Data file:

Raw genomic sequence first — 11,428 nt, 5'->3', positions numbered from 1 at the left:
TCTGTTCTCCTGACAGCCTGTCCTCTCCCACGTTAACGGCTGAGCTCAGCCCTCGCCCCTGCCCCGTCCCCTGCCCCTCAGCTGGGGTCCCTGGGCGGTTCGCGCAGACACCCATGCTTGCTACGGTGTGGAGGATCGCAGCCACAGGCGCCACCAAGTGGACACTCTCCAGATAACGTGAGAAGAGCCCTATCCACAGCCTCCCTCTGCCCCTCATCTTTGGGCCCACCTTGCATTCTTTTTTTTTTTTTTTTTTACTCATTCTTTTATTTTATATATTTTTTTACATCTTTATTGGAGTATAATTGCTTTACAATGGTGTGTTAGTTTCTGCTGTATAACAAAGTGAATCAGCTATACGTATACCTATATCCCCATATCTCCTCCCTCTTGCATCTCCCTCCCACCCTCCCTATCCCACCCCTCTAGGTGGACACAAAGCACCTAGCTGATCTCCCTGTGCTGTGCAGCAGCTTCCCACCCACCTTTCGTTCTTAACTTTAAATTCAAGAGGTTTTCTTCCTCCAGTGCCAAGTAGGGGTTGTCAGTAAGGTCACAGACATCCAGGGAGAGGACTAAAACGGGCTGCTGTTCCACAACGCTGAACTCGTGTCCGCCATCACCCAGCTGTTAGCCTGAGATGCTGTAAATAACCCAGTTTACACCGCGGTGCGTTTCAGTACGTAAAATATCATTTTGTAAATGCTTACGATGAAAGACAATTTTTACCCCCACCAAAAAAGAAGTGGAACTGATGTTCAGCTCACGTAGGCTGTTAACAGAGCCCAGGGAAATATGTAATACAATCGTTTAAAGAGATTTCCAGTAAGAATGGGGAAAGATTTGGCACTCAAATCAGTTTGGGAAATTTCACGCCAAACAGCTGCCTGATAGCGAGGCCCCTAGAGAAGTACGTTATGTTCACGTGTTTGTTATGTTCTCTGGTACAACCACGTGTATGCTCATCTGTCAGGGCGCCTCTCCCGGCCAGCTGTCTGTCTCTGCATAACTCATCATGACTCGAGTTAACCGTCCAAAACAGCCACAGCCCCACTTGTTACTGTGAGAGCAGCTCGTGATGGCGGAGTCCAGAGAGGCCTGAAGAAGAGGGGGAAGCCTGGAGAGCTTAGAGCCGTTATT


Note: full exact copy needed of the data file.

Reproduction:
Raw genomic sequence first — 11,428 nt, 5'->3', positions numbered from 1 at the left:
TCTGTTCTCCTGACAGCCTGTCCTCTCCCACGTTAACGGCTGAGCTCAGCCCTCGCCCCTGCCCCGTCCCCTGCCCCTCAGCTGGGGTCCCTGGGCGGTTCGCGCAGACACCCATGCTTGCTACGGTGTGGAGGATCGCAGCCACAGGCGCCACCAAGTGGACACTCTCCAGATAACGTGAGAAGAGCCCTATCCACAGCCTCCCTCTGCCCCTCATCTTTGGGCCCACCTTGCATTCTTTTTTTTTTTTTTTTTTACTCATTCTTTTATTTTATATATTTTTTTACATCTTTATTGGAGTATAATTGCTTTACAATGGTGTGTTAGTTTCTGCTGTATAACAAAGTGAATCAGCTATACGTATACCTATATCCCCATATCTCCTCCCTCTTGCATCTCCCTCCCACCCTCCCTATCCCACCCCTCTAGGTGGACACAAAGCACCTAGCTGATCTCCCTGTGCTGTGCAGCAGCTTCCCACCCACCTTTCGTTCTTAACTTTAAATTCAAGAGGTTTTCTTCCTCCAGTGCCAAGTAGGGGTTGTCAGTAAGGTCACAGACATCCAGGGAGAGGACTAAAACGGGCTGCTGTTCCACAACGCTGAACTCGTGTCCGCCATCACCCAGCTGTTAGCCTGAGATGCTGTAAATAACCCAGTTTACACCGCGGTGCGTTTCAGTACGTAAAATATCATTTTGTAAATGCTTACGATGAAAGACAATTTTTACCCCCACCAAAAAAGAAGTGGAACTGATGTTCAGCTCACGTAGGCTGTTAACAGAGCCCAGGGAAATATGTAATACAATCGTTTAAAGAGATTTCCAGTAAGAATGGGGAAAGATTTGGCACTCAAATCAGTTTGGGAAATTTCACGCCAAACAGCTGCCTGATAGCGAGGCCCCTAGAGAAGTACGTTATGTTCACGTGTTTGTTATGTTCTCTGGTACAACCACGTGTATGCTCATCTGTCAGGGCGCCTCTCCCGGCCAGCTGTCTGTCTCTGCATAACTCATCATGACTCGAGTTAACCGTCCAAAACAGCCACAGCCCCACTTGTTACTGTGAGAGCAGCTCGTGATGGCGGAGTCCAGAGAGGCCTGAAGAAGAGGGGGAAGCCTGGAGAGCTTAGAGCCGTTATT